We work in low- and middle-income countries to expand access to high-quality chemotherapy, radiotherapy, surgery, and pain relief, as well as getting patients diagnosed and started on treatment earlier.
Explore our current global cancer treatment programs and initiatives on this page.
We work with the Clinton Health Access Initiative, through our Allied Against Cancer alliance, to engage pharmaceutical companies to provide world-class medications at affordable prices to treatment centers across sub-Saharan Africa. At the same time, Allied Against Cancer works with those who purchase medications to accurately plan and budget for their procurement, based on best-practice guidelines. The current participating pharmaceutical companies are Biocon Biologics, Novartis, Pfizer, and Viatris.
ChemoSafe is a comprehensive approach to promote the safe handling and administration of chemotherapy and quality service provision to patients in Sub-Saharan Africa. The program encompasses the lifecycle of chemotherapy delivery, including logistics, compounding, administration (including diagnostics and side effect management), and disposal. It engages all healthcare and facility workers with the potential for interaction with chemotherapy, such as physicians, pharmacists, nurses, students and trainees, cleaners, and laundry workers.
The African Cancer Coalition is a growing consortium of oncology experts in Africa working with the American Cancer Society, National Comprehensive Cancer Network (NCCN), the Clinton Health Access initiative to develop the NCCN Harmonized Guidelines for Sub-Saharan Africa. Coalition experts work with clinical professionals at NCCN member Institutions to outline approaches to managing cancer to achieve the highest standard of care with available resources. These Guidelines represent both the optimal care that these countries aspire to provide and pragmatic approaches that provide effective treatment options for resource-constrained settings.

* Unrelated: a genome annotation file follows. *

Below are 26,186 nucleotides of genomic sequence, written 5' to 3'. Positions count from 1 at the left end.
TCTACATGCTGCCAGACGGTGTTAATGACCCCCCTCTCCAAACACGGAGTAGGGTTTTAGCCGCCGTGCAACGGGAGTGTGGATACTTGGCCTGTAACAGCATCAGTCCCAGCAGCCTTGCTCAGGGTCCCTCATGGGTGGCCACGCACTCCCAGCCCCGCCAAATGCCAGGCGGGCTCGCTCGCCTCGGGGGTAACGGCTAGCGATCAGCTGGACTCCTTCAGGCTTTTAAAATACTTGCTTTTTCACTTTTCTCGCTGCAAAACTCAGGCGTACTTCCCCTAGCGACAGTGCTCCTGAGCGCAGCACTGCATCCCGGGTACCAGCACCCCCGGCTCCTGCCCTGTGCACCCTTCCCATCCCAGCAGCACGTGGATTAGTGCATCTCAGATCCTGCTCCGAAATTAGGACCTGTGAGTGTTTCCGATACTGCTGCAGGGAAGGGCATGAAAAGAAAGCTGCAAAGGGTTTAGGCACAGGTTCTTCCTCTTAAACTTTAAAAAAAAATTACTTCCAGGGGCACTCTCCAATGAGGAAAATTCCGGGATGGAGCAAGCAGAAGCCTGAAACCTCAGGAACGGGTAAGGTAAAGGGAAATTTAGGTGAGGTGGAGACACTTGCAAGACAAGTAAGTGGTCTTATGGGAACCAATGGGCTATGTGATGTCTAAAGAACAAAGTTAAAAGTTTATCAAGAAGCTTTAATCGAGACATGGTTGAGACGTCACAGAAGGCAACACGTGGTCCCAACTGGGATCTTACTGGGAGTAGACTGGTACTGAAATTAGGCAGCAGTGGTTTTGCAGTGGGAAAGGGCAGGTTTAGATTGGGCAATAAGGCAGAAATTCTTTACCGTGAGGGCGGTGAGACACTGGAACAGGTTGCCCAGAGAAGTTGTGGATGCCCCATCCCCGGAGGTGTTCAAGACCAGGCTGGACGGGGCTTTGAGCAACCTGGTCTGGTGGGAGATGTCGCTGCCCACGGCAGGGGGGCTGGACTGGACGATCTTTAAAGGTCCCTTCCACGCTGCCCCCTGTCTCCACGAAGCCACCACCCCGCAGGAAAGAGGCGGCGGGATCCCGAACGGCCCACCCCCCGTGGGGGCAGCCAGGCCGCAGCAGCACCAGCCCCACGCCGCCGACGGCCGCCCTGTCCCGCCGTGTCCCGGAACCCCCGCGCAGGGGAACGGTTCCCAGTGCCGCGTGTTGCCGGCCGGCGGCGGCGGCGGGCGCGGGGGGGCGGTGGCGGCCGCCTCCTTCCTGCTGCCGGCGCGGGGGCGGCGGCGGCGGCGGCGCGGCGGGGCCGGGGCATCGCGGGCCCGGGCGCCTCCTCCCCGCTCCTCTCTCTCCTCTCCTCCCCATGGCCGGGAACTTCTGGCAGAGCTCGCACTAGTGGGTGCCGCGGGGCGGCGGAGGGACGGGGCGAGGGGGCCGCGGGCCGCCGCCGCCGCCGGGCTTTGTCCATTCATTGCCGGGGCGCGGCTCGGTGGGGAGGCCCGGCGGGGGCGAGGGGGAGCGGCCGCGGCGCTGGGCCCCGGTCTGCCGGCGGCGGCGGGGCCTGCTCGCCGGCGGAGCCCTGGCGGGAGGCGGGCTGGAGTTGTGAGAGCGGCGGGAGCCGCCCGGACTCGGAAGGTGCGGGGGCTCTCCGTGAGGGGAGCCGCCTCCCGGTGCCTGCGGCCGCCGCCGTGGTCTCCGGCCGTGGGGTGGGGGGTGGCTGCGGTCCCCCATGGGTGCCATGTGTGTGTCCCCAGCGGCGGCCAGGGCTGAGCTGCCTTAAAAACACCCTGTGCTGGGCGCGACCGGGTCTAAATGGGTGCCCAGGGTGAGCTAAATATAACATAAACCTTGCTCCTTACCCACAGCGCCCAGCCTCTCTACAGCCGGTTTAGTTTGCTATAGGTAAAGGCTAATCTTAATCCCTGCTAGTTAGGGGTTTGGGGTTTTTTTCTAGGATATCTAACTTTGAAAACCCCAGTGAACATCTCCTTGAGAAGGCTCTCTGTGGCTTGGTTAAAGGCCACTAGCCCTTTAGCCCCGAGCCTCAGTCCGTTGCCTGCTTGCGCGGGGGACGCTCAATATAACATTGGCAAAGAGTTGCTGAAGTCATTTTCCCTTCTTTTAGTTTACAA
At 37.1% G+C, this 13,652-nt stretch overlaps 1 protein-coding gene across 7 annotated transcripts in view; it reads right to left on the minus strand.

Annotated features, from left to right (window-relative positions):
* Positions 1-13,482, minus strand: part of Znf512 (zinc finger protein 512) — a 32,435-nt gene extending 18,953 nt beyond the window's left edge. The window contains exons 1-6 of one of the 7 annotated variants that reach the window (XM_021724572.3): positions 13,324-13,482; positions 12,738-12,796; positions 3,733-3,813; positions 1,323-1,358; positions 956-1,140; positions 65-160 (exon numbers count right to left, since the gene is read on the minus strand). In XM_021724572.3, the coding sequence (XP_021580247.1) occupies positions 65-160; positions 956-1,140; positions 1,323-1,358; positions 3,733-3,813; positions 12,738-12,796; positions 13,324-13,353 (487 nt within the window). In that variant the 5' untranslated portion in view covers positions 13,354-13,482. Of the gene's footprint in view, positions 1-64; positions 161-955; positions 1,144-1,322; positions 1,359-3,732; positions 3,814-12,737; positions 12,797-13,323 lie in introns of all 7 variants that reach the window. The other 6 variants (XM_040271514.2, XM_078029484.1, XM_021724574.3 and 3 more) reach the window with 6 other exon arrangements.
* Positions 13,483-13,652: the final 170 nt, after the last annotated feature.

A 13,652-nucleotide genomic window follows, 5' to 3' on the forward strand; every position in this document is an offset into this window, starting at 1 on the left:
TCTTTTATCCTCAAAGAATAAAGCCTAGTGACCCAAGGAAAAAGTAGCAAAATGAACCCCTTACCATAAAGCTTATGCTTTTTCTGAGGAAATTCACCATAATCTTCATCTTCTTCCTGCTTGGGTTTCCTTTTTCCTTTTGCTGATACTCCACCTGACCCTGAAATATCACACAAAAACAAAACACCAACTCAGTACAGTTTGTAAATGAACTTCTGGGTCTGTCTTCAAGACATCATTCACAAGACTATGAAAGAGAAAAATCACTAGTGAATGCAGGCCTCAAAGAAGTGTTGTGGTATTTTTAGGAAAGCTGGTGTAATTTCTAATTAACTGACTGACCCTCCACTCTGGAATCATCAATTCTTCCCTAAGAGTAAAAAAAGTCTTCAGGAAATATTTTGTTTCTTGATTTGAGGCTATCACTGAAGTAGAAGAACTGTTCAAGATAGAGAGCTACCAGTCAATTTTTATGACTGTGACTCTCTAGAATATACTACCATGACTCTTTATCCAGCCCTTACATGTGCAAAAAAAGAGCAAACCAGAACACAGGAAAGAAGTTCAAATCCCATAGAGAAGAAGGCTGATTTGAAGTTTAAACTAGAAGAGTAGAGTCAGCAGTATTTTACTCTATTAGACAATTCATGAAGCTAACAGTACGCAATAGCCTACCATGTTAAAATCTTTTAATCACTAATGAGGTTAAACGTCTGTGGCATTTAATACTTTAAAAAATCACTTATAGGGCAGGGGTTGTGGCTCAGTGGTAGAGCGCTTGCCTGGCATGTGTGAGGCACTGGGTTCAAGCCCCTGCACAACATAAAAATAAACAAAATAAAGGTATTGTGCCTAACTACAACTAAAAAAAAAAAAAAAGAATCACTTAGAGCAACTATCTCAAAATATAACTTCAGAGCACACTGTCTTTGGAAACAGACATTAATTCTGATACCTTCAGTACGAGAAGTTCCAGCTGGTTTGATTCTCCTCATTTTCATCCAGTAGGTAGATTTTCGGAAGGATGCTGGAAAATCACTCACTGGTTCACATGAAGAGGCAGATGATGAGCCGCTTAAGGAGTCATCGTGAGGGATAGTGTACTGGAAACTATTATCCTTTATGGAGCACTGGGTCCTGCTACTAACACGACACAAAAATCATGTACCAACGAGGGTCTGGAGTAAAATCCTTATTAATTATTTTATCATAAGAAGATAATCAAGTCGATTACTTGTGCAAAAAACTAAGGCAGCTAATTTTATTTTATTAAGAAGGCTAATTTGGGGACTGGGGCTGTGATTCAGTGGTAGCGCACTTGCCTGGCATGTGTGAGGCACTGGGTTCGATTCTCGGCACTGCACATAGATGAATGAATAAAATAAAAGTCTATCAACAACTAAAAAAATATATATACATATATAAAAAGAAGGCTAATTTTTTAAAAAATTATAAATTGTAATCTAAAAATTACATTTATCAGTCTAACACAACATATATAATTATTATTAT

The Treat the Pain program is designed to improve access to essential pain medicines. More than 3.2 billion people worldwide lack access to adequate pain relief even though morphine, the most effective treatment for severe pain, is safe, effective, plentiful, inexpensive, and easy-to-use. The program provides technical support to improve patient access to opioid analgesics, with a focus on low and middle-income countries with high unmet need for pain relief.